TORONTO (Reuters) - PreMD Inc lost more than 75 percent of its stock value on Tuesday after the U.S. Food and Drug Administration rejected its regulatory claim submission for its point-of-care skin cholesterol test.
The shares plunged 99.5 Canadian cents, or 76.5 percent, to 30.5 Canadian cents on the Toronto Stock Exchange, well off its 52-week high of C$2.10 in mid-July.
The company said the FDA’s primary grounds for rejecting the claim related to the clinical utility of evaluating skin cholesterol with carotid wall intima thickness as the clinical endpoint.
PreMD submitted the application to the FDA in June 2007 based on a study design that was previously accepted as appropriate by the FDA.
The agency then requested additional information regarding statistical clarification on the data submitted which it said it provided.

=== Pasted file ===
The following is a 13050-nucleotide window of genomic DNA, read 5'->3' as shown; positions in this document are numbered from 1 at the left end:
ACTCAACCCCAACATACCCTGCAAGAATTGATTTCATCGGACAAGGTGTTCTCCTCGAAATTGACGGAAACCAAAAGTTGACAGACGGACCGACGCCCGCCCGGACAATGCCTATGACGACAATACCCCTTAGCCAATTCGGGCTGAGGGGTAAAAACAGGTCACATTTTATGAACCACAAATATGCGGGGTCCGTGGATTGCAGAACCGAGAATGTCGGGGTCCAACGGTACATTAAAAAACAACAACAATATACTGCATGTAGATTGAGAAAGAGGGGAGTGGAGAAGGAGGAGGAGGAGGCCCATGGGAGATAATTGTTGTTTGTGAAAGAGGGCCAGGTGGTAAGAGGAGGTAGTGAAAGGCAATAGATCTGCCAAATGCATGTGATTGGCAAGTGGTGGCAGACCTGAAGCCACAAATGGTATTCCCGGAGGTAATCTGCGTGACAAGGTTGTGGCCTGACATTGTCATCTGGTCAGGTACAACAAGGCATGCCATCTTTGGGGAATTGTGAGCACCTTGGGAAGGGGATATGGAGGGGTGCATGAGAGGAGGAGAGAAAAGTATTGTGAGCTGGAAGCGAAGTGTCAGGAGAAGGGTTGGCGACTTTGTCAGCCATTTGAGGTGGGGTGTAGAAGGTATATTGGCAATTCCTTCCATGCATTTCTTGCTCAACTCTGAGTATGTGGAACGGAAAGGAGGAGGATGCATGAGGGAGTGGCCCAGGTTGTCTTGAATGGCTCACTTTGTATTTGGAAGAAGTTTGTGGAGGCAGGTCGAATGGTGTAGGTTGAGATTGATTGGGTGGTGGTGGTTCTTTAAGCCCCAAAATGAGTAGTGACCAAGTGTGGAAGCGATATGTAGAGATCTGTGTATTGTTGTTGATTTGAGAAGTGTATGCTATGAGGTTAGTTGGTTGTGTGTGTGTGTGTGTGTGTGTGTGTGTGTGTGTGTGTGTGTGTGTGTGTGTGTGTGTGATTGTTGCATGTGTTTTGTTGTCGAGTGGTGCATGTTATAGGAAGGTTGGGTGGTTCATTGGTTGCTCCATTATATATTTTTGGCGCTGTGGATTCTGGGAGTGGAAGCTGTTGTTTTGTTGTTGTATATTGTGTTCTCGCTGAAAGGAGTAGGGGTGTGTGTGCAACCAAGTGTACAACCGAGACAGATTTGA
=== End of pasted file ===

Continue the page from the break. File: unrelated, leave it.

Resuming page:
The company said it supplied the information “promptly” and believed it addressed those concerns. PreMD also said it was not aware of the FDA’s concerns from previous discussions.
“We believe we have provided adequate information to support clearance and continue to believe that our product merits clearance by the FDA,” Brent Norton, president and chief executive of PreMD, said in a statement.
The company said it would work “as expeditiously as possible” through the process in addressing the decision.
Reporting by Scott Anderson; Editing by Bernadette Baum